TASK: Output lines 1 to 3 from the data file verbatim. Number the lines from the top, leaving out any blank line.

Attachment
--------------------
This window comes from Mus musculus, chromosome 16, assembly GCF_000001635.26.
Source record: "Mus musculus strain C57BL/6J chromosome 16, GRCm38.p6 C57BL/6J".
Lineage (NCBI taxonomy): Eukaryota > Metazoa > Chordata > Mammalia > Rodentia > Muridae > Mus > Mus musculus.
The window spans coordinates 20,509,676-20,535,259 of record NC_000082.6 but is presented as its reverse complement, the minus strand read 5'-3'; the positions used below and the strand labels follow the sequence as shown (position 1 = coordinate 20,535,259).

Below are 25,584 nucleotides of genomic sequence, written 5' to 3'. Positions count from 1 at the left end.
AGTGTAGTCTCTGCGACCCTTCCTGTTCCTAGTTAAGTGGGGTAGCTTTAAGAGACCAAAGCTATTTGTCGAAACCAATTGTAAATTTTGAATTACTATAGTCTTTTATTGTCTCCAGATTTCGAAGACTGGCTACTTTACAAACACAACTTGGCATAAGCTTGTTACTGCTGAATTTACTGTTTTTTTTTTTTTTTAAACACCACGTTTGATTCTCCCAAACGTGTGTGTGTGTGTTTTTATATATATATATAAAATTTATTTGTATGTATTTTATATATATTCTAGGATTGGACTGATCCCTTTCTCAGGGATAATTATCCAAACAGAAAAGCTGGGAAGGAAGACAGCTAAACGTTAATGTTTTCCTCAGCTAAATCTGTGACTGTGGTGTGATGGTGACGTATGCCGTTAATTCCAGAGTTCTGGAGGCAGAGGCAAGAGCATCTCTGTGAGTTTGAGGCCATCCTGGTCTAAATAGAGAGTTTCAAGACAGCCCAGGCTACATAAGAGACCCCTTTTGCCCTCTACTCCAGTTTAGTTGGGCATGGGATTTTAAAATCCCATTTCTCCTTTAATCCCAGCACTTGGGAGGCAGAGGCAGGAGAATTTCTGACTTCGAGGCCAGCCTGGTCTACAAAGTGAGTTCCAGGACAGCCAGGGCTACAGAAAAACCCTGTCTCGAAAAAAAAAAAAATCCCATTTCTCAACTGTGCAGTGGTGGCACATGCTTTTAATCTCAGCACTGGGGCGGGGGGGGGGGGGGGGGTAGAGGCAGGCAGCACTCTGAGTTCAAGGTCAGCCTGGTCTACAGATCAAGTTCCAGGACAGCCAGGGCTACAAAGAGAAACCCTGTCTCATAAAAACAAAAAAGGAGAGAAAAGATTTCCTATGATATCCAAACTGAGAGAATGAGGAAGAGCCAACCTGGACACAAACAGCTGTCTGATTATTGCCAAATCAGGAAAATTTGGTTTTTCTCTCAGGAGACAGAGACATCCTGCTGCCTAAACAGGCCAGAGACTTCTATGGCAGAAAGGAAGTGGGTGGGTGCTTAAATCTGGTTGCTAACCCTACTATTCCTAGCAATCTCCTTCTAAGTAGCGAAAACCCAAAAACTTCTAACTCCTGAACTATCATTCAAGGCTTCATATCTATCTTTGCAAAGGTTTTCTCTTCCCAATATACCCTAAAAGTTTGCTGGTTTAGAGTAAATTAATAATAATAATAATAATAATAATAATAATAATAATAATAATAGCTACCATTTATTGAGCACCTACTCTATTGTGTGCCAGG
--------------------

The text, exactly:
This window comes from Mus musculus, chromosome 16, assembly GCF_000001635.26.
Source record: "Mus musculus strain C57BL/6J chromosome 16, GRCm38.p6 C57BL/6J".
Lineage (NCBI taxonomy): Eukaryota > Metazoa > Chordata > Mammalia > Rodentia > Muridae > Mus > Mus musculus.